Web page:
$init_array['style_formats'] = json_encode( $style_formats );  
	return $init_array;  
// Attach callback to 'tiny_mce_before_init' 
add_filter( 'tiny_mce_before_init', 'my_mce_before_init_insert_formats' );  

Style Format Arguments

More information about the format options is available on the TinyMCE formats documentation.

  • inline – Name of the inline element to produce for example “span”. The current text selection will be wrapped in this inline element.
  • block – Name of the block element to produce for example “h1″. Existing block elements within the selection gets replaced with the new block element.
  • selector – CSS 3 selector pattern to find elements within the selection by. This can be used to apply classes to specific elements or complex things like odd rows in a table. Note that if you combine both selector and block then you can get more nuanced behavior where the button changes the class of the selected tag by default, but adds the block tag around the cursor if the selected tag isn't found.
  • classes – Space separated list of classes to apply to the selected elements or the new inline/block element.
  • styles – Name/value object with CSS style items to apply such as color etc.
  • attributes – Name/value object with attributes to apply to the selected elements or the new inline/block element.
  • exact – Disables the merge similar styles feature when used. This is needed for some CSS inheritance issues such as text-decoration for underline/strikethrough.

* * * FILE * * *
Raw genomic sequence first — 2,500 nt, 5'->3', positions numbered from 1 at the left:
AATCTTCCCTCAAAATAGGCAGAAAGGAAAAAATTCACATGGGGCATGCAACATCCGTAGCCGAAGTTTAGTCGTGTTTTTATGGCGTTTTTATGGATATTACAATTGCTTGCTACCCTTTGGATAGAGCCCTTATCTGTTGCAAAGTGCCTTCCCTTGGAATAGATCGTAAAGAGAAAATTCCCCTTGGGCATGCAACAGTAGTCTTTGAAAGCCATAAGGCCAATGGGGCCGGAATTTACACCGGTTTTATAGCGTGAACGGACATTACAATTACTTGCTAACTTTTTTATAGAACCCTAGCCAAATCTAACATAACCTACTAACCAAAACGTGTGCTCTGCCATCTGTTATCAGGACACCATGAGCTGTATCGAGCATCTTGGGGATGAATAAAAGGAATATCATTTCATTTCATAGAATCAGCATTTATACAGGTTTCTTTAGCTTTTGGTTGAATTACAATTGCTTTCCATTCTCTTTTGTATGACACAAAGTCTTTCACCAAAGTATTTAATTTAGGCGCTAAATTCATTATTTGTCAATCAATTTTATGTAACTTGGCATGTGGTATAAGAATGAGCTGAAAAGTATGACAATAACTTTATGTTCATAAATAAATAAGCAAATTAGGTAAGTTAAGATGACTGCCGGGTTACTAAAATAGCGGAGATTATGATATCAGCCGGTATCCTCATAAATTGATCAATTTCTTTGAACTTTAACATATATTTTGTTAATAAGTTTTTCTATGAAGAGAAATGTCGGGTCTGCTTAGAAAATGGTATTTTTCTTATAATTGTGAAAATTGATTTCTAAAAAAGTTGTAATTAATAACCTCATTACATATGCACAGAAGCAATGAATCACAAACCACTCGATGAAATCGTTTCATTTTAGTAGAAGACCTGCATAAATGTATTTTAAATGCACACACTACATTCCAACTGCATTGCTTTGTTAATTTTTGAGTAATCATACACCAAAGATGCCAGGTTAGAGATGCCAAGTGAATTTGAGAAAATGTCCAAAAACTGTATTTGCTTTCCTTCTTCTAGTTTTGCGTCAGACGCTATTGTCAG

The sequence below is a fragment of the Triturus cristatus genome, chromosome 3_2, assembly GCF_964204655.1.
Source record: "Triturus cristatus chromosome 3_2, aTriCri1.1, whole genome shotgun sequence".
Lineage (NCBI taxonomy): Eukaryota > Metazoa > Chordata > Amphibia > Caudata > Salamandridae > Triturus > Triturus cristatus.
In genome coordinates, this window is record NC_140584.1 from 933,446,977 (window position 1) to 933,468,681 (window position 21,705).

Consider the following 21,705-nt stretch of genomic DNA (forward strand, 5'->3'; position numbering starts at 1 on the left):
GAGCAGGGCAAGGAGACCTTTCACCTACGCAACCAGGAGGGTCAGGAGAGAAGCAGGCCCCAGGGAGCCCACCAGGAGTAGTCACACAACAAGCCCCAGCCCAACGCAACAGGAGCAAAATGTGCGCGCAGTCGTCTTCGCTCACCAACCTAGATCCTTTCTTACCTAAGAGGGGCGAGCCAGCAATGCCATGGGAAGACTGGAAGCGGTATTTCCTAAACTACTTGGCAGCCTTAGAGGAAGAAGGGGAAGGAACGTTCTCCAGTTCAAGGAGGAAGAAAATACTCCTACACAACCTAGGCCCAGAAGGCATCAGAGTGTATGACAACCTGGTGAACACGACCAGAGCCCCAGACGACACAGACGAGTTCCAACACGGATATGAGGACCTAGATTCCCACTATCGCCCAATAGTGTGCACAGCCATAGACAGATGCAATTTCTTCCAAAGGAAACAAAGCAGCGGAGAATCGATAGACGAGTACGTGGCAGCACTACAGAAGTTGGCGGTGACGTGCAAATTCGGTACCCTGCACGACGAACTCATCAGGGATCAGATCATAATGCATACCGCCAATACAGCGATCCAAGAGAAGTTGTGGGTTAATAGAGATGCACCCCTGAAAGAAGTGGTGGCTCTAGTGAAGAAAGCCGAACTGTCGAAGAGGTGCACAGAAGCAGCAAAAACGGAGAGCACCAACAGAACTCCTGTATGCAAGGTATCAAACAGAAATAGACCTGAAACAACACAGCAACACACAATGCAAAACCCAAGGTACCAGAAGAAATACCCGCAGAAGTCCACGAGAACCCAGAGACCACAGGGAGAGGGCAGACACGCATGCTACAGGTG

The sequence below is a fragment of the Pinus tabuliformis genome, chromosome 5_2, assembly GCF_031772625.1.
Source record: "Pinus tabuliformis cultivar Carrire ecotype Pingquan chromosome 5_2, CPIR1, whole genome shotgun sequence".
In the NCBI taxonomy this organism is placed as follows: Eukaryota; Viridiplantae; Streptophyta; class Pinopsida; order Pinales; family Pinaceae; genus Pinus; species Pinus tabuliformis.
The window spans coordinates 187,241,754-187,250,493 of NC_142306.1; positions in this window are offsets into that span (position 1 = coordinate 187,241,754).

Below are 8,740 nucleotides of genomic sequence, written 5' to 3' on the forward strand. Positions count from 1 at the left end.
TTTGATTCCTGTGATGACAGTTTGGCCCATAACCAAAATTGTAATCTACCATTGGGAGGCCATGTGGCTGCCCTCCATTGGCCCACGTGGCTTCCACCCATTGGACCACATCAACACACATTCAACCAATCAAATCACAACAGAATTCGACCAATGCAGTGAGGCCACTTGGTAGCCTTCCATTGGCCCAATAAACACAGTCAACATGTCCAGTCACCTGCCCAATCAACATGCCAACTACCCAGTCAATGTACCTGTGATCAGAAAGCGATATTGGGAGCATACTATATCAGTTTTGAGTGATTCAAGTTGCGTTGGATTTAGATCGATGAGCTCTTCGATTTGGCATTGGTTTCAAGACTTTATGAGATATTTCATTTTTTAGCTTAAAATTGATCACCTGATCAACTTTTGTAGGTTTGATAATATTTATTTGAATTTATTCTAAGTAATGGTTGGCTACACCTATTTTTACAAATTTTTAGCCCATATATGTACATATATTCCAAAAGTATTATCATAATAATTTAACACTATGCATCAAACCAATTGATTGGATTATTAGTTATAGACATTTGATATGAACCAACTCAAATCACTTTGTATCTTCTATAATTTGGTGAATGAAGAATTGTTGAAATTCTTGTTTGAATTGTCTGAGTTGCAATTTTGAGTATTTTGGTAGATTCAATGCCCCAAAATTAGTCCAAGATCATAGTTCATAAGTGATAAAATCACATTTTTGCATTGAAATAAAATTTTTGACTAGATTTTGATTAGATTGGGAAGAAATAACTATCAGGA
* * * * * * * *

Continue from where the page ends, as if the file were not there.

• wrapper – State that tells that the current format is a container format for block elements. For example a div wrapper or blockquote.

Note: The visual editor's behavior when using custom styles, especially depending on the settings outlined above, can be surprising and seemingly random. Please test carefully how the buttons work with your configuration and ensure your users understand what to expect.

Using theme_advanced_styles

The simplest possible way to add formats is to insert a string containing your styles in a special format to the theme_advanced_styles section of the TinyMCE configuration array. The format is $label=$cssclassname; so in the following example we'd be adding .translation, .contributors and .notes to styleselect:

Translation Class=translation;Contributors=contributors;Extra Notes=notes

Unlike the style_formats solution, this one does not allow you to set configuration options, so it should only be used for inline styles (the default).

Filter usage is very similar to above:

function my_mce_before_init( $init_array ) {
	$init_array['theme_advanced_styles'] =

	return $init_array;
add_filter( 'tiny_mce_before_init', 'my_mce_before_init' );

Making Visual Editor display styles

The code above will only enable the styleselect dropdown menu and add your styles inside it. By default the Visual editor won't know how to display your styles as a preview. Luckily you can provide a custom CSS stylesheet for the editor that includes your styles.

If you are adding custom styles to TinyMCE, always ensure they are accounted for in the editor CSS! See add_editor_style() for instructions on registering an editor CSS file.

Further Reading

Help for writing TinyMCE plugins can be found on TinyMCE's documentation site:

Additional help: